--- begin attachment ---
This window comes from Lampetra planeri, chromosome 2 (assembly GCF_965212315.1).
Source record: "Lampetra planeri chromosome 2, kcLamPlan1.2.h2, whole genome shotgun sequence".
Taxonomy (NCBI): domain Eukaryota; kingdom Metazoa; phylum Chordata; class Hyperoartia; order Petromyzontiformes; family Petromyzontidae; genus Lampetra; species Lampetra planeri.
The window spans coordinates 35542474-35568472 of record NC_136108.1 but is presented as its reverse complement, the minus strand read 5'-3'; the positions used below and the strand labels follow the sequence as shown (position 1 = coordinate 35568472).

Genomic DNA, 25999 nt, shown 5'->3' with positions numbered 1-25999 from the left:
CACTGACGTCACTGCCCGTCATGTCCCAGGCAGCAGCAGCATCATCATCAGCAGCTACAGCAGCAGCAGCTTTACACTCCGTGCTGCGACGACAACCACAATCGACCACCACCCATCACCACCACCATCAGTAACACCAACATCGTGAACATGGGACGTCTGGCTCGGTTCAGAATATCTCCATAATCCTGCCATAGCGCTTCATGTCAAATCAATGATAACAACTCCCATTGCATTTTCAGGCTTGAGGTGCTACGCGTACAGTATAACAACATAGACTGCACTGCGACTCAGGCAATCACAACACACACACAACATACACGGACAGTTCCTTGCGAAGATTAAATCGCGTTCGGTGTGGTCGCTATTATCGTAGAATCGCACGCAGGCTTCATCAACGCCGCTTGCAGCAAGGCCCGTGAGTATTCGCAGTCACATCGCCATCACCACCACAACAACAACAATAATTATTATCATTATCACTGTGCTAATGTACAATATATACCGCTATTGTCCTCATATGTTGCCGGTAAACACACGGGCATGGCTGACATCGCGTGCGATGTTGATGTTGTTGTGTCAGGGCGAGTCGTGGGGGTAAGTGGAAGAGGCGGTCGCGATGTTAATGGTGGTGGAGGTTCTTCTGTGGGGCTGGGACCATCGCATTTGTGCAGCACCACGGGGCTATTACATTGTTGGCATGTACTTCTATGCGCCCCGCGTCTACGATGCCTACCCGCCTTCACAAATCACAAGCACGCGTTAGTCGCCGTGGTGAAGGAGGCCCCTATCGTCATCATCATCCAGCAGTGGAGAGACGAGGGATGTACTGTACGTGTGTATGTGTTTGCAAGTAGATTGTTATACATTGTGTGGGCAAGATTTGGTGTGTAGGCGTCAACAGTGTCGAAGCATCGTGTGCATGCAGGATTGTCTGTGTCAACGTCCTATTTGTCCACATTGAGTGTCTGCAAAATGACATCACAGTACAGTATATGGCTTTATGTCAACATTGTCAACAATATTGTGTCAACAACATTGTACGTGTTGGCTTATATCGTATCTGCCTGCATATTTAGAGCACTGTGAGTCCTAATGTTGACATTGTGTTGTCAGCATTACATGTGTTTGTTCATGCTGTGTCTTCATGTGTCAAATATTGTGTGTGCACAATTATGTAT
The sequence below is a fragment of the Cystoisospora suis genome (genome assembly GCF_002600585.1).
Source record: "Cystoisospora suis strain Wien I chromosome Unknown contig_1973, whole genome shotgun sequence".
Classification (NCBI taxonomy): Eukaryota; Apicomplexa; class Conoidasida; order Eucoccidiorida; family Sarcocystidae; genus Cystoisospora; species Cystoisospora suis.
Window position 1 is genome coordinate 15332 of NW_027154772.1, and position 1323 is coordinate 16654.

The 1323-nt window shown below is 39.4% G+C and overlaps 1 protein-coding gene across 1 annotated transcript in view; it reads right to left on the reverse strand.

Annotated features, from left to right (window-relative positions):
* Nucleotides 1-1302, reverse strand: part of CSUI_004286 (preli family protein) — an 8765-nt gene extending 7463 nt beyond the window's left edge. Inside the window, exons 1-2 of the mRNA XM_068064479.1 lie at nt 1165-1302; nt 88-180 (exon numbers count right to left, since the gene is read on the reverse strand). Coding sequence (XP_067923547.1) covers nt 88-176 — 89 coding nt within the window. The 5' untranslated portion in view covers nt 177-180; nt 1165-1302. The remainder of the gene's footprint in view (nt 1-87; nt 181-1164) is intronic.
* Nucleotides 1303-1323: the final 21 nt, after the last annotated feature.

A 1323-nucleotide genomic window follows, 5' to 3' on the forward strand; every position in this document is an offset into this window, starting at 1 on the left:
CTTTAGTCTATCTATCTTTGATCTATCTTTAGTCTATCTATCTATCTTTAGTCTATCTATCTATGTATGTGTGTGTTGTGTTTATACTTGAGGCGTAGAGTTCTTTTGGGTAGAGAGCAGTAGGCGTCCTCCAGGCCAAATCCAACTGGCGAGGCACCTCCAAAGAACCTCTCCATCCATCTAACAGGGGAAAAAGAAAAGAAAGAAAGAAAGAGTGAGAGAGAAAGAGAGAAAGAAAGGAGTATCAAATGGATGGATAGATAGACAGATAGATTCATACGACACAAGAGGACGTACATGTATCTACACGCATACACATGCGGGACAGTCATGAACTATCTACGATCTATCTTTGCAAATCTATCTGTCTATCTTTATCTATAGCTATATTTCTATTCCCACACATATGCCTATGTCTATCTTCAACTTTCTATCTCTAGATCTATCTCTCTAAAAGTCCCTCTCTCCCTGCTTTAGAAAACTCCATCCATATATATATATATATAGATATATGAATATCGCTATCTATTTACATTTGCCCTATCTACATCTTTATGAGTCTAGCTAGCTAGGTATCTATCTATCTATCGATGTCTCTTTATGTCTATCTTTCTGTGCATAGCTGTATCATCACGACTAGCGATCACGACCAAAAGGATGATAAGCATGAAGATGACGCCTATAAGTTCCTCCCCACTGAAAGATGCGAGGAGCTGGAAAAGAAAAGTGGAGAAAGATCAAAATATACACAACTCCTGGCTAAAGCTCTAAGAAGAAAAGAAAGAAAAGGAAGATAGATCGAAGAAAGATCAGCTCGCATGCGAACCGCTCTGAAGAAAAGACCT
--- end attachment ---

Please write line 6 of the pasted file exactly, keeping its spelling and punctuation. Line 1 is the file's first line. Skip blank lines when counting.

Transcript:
CACTGACGTCACTGCCCGTCATGTCCCAGGCAGCAGCAGCATCATCATCAGCAGCTACAGCAGCAGCAGCTTTACACTCCGTGCTGCGACGACAACCACAATCGACCACCACCCATCACCACCACCATCAGTAACACCAACATCGTGAACATGGGACGTCTGGCTCGGTTCAGAATATCTCCATAATCCTGCCATAGCGCTTCATGTCAAATCAATGATAACAACTCCCATTGCATTTTCAGGCTTGAGGTGCTACGCGTACAGTATAACAACATAGACTGCACTGCGACTCAGGCAATCACAACACACACACAACATACACGGACAGTTCCTTGCGAAGATTAAATCGCGTTCGGTGTGGTCGCTATTATCGTAGAATCGCACGCAGGCTTCATCAACGCCGCTTGCAGCAAGGCCCGTGAGTATTCGCAGTCACATCGCCATCACCACCACAACAACAACAATAATTATTATCATTATCACTGTGCTAATGTACAATATATACCGCTATTGTCCTCATATGTTGCCGGTAAACACACGGGCATGGCTGACATCGCGTGCGATGTTGATGTTGTTGTGTCAGGGCGAGTCGTGGGGGTAAGTGGAAGAGGCGGTCGCGATGTTAATGGTGGTGGAGGTTCTTCTGTGGGGCTGGGACCATCGCATTTGTGCAGCACCACGGGGCTATTACATTGTTGGCATGTACTTCTATGCGCCCCGCGTCTACGATGCCTACCCGCCTTCACAAATCACAAGCACGCGTTAGTCGCCGTGGTGAAGGAGGCCCCTATCGTCATCATCATCCAGCAGTGGAGAGACGAGGGATGTACTGTACGTGTGTATGTGTTTGCAAGTAGATTGTTATACATTGTGTGGGCAAGATTTGGTGTGTAGGCGTCAACAGTGTCGAAGCATCGTGTGCATGCAGGATTGTCTGTGTCAACGTCCTATTTGTCCACATTGAGTGTCTGCAAAATGACATCACAGTACAGTATATGGCTTTATGTCAACATTGTCAACAATATTGTGTCAACAACATTGTACGTGTTGGCTTATATCGTATCTGCCTGCATATTTAGAGCACTGTGAGTCCTAATGTTGACATTGTGTTGTCAGCATTACATGTGTTTGTTCATGCTGTGTCTTCATGTGTCAAATATTGTGTGTGCACAATTATGTAT